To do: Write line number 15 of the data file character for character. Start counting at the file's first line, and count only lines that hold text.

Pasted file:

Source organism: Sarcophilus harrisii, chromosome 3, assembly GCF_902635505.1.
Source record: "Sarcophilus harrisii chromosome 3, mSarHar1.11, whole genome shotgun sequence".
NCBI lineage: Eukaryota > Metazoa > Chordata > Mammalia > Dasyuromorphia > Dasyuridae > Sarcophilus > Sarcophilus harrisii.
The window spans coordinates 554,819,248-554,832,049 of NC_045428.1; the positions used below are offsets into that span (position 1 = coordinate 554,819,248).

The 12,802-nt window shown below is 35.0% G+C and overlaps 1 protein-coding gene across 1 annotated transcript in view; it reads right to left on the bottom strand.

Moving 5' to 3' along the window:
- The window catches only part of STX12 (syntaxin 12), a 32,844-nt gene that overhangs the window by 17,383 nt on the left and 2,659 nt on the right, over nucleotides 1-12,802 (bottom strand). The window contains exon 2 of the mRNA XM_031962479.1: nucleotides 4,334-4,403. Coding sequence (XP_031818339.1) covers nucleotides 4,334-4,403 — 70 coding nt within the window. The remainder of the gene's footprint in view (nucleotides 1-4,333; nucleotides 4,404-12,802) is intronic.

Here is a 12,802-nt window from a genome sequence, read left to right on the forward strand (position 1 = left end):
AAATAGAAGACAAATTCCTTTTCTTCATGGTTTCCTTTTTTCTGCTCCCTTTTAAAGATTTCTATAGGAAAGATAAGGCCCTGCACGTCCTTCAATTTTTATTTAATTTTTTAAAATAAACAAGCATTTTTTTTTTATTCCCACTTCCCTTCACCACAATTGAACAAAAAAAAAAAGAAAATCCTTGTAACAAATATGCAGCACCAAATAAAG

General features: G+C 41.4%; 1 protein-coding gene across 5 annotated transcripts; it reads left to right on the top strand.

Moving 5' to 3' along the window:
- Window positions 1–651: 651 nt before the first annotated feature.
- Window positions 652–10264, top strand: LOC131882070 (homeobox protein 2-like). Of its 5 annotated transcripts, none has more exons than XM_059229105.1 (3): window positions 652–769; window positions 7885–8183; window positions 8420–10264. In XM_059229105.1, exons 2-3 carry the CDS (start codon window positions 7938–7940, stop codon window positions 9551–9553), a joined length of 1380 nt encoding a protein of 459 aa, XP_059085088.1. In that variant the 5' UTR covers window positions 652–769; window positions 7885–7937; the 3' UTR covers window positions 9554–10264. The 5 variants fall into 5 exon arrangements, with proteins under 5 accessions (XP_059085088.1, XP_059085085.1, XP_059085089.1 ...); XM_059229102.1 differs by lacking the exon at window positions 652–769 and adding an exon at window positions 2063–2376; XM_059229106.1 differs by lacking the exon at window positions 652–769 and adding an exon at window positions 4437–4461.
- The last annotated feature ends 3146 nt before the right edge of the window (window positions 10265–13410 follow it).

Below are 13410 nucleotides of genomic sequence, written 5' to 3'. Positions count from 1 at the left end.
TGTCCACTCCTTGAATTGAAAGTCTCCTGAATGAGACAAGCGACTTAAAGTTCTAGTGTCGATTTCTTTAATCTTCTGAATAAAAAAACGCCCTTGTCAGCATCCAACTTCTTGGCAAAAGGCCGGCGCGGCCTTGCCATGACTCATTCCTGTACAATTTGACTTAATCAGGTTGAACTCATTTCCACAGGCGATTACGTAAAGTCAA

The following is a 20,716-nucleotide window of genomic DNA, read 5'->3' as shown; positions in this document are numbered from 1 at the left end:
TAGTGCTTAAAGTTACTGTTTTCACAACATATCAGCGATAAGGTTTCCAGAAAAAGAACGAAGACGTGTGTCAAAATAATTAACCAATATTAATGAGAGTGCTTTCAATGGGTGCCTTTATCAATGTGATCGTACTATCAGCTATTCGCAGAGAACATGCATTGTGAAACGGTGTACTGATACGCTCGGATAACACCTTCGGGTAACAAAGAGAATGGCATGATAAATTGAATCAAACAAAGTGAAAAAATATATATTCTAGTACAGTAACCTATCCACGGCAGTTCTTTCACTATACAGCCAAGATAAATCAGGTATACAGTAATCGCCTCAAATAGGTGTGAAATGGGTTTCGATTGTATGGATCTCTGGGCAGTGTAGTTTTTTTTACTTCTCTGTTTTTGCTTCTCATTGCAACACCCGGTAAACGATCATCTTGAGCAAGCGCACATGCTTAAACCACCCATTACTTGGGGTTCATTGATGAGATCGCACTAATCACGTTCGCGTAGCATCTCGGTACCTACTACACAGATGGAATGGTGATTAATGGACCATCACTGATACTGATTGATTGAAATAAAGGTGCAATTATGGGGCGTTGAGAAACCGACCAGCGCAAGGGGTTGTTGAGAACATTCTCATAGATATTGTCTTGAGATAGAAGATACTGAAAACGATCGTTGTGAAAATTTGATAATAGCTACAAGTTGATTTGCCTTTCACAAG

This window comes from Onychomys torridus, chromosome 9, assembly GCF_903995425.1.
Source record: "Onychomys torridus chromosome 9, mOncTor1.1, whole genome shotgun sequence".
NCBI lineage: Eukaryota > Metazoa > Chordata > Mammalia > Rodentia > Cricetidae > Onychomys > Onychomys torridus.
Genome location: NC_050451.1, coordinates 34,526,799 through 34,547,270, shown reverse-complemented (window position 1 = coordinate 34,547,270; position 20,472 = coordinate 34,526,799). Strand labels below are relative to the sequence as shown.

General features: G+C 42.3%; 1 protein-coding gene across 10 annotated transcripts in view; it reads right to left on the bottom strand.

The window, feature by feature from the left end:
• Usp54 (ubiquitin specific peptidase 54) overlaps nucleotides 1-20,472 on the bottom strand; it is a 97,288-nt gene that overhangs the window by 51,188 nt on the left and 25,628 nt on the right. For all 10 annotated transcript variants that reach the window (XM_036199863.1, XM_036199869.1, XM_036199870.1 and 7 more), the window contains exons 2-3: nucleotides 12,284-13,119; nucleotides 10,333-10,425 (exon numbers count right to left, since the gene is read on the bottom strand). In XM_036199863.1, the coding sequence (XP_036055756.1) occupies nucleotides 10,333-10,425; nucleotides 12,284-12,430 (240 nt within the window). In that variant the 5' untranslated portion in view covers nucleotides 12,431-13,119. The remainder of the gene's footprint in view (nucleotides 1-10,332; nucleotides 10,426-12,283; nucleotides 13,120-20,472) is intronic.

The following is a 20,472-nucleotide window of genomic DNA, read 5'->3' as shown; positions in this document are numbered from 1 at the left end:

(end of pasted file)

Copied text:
Below are 13410 nucleotides of genomic sequence, written 5' to 3'. Positions count from 1 at the left end.